We have a broadband strategy? Bush administration says "yes" in cheerleading report
Last updated: February 21, 2008 - 11:56am
WE HAVE A BROADBAND STRATEGY? BUSH ADMINISTRATION SAYS "YES" IN CHEERLEADING REPORT
[SOURCE: Ars Technica, AUTHOR: Nate Anderson]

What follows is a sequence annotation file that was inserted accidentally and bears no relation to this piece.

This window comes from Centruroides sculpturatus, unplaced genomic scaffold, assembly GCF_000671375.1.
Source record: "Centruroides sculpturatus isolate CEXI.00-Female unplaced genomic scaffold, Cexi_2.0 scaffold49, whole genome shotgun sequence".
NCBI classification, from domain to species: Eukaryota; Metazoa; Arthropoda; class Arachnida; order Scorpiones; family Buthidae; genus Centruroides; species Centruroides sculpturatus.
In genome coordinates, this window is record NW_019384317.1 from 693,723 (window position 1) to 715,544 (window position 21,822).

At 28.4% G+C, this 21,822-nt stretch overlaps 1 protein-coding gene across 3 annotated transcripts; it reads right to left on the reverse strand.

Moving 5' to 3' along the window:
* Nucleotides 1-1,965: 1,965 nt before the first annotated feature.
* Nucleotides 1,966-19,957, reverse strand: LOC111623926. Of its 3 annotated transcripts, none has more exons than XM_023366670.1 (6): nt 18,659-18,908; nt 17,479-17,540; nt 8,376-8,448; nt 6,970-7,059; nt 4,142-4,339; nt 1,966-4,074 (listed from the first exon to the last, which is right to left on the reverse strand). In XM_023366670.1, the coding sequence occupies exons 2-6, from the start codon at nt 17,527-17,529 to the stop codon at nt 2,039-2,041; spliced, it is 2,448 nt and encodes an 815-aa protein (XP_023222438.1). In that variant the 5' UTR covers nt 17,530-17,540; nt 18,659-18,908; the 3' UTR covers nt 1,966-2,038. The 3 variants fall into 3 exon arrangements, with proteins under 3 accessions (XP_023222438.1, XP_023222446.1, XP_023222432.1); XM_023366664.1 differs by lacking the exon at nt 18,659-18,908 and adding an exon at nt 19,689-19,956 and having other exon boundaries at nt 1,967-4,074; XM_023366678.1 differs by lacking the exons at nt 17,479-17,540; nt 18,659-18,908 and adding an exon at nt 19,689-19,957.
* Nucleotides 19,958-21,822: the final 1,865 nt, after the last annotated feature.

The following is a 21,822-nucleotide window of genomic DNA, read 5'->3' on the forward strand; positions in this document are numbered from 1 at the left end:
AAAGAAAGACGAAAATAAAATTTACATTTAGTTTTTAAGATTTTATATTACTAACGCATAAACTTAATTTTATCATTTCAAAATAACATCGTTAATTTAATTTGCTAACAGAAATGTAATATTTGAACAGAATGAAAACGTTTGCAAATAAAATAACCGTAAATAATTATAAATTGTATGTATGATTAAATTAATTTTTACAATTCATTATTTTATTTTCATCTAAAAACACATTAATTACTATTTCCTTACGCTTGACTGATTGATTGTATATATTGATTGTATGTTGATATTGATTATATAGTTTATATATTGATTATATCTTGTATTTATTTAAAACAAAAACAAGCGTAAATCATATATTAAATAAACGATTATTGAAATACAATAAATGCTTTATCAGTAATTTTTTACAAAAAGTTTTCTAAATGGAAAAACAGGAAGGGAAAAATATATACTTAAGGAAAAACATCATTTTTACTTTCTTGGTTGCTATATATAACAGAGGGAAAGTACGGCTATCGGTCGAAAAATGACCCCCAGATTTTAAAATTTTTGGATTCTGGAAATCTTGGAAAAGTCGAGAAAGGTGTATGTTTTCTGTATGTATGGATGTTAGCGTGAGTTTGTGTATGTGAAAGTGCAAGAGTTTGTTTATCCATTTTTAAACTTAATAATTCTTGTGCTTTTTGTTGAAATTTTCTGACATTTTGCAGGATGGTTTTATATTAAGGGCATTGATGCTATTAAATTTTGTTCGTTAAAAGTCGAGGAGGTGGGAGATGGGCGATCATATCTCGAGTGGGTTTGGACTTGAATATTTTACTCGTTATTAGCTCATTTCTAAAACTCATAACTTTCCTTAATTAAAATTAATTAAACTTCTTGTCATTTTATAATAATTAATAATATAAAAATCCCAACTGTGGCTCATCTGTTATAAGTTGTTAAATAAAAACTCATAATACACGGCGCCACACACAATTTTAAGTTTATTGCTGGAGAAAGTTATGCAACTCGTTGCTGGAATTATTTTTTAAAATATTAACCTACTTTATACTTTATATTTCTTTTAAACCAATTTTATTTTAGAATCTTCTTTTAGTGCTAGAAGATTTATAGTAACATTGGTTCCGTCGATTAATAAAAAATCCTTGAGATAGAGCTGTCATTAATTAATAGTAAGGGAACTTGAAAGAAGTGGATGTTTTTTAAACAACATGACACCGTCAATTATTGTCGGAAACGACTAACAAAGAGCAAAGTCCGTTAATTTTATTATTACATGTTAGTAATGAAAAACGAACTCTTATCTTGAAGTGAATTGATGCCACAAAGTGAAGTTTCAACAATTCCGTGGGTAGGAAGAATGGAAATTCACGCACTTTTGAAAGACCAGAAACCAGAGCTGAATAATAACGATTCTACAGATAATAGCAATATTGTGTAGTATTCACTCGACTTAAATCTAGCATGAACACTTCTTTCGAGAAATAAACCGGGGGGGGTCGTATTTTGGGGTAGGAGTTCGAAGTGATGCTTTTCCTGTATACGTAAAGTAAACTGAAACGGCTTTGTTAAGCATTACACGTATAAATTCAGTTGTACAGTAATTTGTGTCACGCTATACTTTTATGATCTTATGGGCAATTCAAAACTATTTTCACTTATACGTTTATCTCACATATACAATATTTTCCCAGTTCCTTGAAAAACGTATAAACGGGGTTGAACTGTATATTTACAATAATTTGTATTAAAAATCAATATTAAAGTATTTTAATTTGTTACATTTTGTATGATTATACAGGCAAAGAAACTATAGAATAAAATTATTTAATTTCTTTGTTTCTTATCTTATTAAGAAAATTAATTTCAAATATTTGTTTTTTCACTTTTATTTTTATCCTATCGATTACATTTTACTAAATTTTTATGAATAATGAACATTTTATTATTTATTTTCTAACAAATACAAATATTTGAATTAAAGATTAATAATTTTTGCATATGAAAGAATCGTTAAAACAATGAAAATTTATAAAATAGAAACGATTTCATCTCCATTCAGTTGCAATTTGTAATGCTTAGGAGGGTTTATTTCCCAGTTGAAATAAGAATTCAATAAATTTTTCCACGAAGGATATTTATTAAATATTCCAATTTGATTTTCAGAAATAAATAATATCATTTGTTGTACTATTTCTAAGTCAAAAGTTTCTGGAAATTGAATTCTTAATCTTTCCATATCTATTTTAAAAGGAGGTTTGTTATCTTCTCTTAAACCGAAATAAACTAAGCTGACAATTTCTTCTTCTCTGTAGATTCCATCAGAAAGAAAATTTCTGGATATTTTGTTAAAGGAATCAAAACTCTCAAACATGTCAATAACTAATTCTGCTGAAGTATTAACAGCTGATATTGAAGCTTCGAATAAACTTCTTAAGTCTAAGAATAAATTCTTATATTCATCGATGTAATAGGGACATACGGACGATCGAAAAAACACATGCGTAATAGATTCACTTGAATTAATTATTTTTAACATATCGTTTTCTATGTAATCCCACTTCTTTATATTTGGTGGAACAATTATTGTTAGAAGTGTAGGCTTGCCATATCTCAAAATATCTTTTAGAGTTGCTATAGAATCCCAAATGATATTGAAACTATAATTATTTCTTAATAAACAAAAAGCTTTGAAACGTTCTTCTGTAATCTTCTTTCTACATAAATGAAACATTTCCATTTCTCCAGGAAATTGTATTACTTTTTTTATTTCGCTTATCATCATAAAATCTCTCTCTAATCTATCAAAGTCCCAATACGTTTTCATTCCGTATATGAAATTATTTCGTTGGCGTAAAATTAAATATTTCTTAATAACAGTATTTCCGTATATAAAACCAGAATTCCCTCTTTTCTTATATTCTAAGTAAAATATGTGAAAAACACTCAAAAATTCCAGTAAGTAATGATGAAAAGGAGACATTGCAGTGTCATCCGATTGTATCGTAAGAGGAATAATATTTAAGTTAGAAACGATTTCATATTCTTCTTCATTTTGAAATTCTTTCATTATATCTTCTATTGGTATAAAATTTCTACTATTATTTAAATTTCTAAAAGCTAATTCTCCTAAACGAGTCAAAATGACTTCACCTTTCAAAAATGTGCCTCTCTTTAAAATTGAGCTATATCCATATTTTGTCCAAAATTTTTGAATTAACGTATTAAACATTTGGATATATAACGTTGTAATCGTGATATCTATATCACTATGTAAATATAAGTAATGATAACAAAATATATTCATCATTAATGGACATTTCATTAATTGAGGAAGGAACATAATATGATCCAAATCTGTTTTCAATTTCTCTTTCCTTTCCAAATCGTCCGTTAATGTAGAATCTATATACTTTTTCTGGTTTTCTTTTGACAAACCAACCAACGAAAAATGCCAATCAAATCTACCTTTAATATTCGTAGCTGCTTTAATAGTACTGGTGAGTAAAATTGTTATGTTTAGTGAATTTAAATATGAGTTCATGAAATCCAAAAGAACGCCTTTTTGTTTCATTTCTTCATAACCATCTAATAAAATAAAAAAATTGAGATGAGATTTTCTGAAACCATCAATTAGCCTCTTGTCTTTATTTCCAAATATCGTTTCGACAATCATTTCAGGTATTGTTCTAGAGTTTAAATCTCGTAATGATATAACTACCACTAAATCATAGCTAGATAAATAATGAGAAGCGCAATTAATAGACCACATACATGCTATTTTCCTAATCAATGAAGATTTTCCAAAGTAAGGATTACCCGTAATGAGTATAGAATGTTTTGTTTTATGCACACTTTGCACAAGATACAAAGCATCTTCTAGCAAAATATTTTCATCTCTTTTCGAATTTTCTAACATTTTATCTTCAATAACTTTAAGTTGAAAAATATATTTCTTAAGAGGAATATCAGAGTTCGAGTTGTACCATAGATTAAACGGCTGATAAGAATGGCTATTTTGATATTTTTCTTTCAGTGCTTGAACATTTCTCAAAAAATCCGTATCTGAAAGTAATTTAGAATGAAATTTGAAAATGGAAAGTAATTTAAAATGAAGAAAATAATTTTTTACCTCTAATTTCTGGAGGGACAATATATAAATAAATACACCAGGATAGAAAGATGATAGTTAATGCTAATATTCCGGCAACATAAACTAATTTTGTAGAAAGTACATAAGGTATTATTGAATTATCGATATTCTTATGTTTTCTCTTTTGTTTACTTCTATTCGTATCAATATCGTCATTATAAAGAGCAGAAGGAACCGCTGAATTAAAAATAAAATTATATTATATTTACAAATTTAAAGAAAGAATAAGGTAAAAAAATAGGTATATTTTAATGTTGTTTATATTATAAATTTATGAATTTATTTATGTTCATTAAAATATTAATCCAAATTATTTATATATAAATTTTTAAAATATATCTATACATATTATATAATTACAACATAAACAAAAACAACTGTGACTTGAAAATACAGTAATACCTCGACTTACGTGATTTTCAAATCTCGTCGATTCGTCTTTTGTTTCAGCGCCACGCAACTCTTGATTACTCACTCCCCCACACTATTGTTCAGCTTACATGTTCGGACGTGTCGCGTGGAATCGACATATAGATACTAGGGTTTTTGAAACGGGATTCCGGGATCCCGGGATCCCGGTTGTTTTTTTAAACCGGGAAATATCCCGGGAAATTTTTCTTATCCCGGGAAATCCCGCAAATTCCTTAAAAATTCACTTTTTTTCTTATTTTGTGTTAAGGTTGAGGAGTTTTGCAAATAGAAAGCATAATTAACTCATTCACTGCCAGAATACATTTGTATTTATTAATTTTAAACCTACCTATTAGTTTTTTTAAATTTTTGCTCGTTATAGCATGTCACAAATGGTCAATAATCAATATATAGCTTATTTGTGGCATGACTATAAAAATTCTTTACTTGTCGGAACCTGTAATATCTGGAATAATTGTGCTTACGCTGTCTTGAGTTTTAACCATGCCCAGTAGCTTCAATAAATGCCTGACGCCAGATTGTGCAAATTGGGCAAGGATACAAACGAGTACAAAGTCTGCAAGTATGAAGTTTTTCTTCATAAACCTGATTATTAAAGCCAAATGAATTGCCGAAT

[Commentary] You'd be forgiven for thinking that the US doesn't have a comprehensive national broadband policy. But the Bush administration insists that it does have a plan; not only that, but the plan is working spectacularly well. That's the main conclusion of the just-released "Network Nation: Broadband in America 2007", a report from the National Telecommunications and Information Administration (NTIA). What's shocking about the report isn't what it covers, but what it leaves out: it doesn't contain a single extended discussion of the fact that the US has been slipping in a worldwide broadband rankings throughout the decade. That hugely significant fact doesn't mean that the current approach isn't working or that the US is becoming a Luddite paradise, but it does suggest that there are other approaches to be considered, approaches that have proved successful in real-world conditions. As broadband continues to be a key driver of economic opportunity and growth, falling behind the rest of the world will have real consequences for US high-tech leadership. Instead of addressing that crucial question, though, the report is an unabashed celebration of free-market, deregulatory policies. The NTIA describes the Administration's "broadband strategy" as a set of "pro-competitive, deregulatory policies. These include: 1) Technology neutrality: the government doesn't push for any specific technologies; the market will sort out what works best. 2) Deregulation: the government tries to "clear away regulatory obstacles that could thwart the investment that fuels development" of broadband. 3) Tax relief: preventing new taxes on Internet access. 4) Spectrum: free up more wireless spectrum. 5) Rural areas: provide "seed funding" to kickstart broadband rollouts in rural areas. The list seems a bit underwhelming; there's very little here to excite anyone. That's by design, though, since the government's only real "policy" is not to have policies about this sort of thing. The market will then work its unencumbered magic. Is it too much to ask for some sort of vision? Some sort of leadership? Something along the lines of "a chicken in every pot and fiber to every home by 2012"? Even if it's just a national target without any legislative teeth?
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